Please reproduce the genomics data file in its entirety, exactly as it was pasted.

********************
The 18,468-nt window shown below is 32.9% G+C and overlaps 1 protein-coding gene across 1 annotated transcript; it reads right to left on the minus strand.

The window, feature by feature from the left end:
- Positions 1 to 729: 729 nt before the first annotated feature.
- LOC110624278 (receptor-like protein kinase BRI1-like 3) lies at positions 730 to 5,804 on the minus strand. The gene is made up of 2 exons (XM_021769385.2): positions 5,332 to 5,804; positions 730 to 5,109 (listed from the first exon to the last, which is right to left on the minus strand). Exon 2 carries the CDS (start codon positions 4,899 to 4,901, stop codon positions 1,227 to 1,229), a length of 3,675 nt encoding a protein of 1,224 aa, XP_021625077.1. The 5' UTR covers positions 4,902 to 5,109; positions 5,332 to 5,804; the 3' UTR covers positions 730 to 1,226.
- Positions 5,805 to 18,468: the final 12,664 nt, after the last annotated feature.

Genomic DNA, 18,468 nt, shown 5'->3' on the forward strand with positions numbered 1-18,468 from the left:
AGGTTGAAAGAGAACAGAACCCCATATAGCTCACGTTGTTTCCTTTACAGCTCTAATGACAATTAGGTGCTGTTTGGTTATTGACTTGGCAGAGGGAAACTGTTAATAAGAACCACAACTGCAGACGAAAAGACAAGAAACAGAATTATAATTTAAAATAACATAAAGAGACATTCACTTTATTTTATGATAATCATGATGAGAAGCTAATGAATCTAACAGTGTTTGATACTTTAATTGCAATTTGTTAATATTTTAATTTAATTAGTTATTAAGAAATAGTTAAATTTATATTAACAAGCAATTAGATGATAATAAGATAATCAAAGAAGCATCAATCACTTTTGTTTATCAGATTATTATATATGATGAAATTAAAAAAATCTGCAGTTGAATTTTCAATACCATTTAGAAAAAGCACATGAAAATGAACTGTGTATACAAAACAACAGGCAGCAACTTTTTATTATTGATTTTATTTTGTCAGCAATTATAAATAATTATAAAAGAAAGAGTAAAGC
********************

The 18,468-nt window shown below is 32.9% G+C and overlaps 1 protein-coding gene across 1 annotated transcript; it reads right to left on the minus strand.

The window, feature by feature from the left end:
- Positions 1 to 729: 729 nt before the first annotated feature.
- LOC110624278 (receptor-like protein kinase BRI1-like 3) lies at positions 730 to 5,804 on the minus strand. The gene is made up of 2 exons (XM_021769385.2): positions 5,332 to 5,804; positions 730 to 5,109 (listed from the first exon to the last, which is right to left on the minus strand). Exon 2 carries the CDS (start codon positions 4,899 to 4,901, stop codon positions 1,227 to 1,229), a length of 3,675 nt encoding a protein of 1,224 aa, XP_021625077.1. The 5' UTR covers positions 4,902 to 5,109; positions 5,332 to 5,804; the 3' UTR covers positions 730 to 1,226.
- Positions 5,805 to 18,468: the final 12,664 nt, after the last annotated feature.

Genomic DNA, 18,468 nt, shown 5'->3' on the forward strand with positions numbered 1-18,468 from the left:
AGGTTGAAAGAGAACAGAACCCCATATAGCTCACGTTGTTTCCTTTACAGCTCTAATGACAATTAGGTGCTGTTTGGTTATTGACTTGGCAGAGGGAAACTGTTAATAAGAACCACAACTGCAGACGAAAAGACAAGAAACAGAATTATAATTTAAAATAACATAAAGAGACATTCACTTTATTTTATGATAATCATGATGAGAAGCTAATGAATCTAACAGTGTTTGATACTTTAATTGCAATTTGTTAATATTTTAATTTAATTAGTTATTAAGAAATAGTTAAATTTATATTAACAAGCAATTAGATGATAATAAGATAATCAAAGAAGCATCAATCACTTTTGTTTATCAGATTATTATATATGATGAAATTAAAAAAATCTGCAGTTGAATTTTCAATACCATTTAGAAAAAGCACATGAAAATGAACTGTGTATACAAAACAACAGGCAGCAACTTTTTATTATTGATTTTATTTTGTCAGCAATTATAAATAATTATAAAAGAAAGAGTAAAGC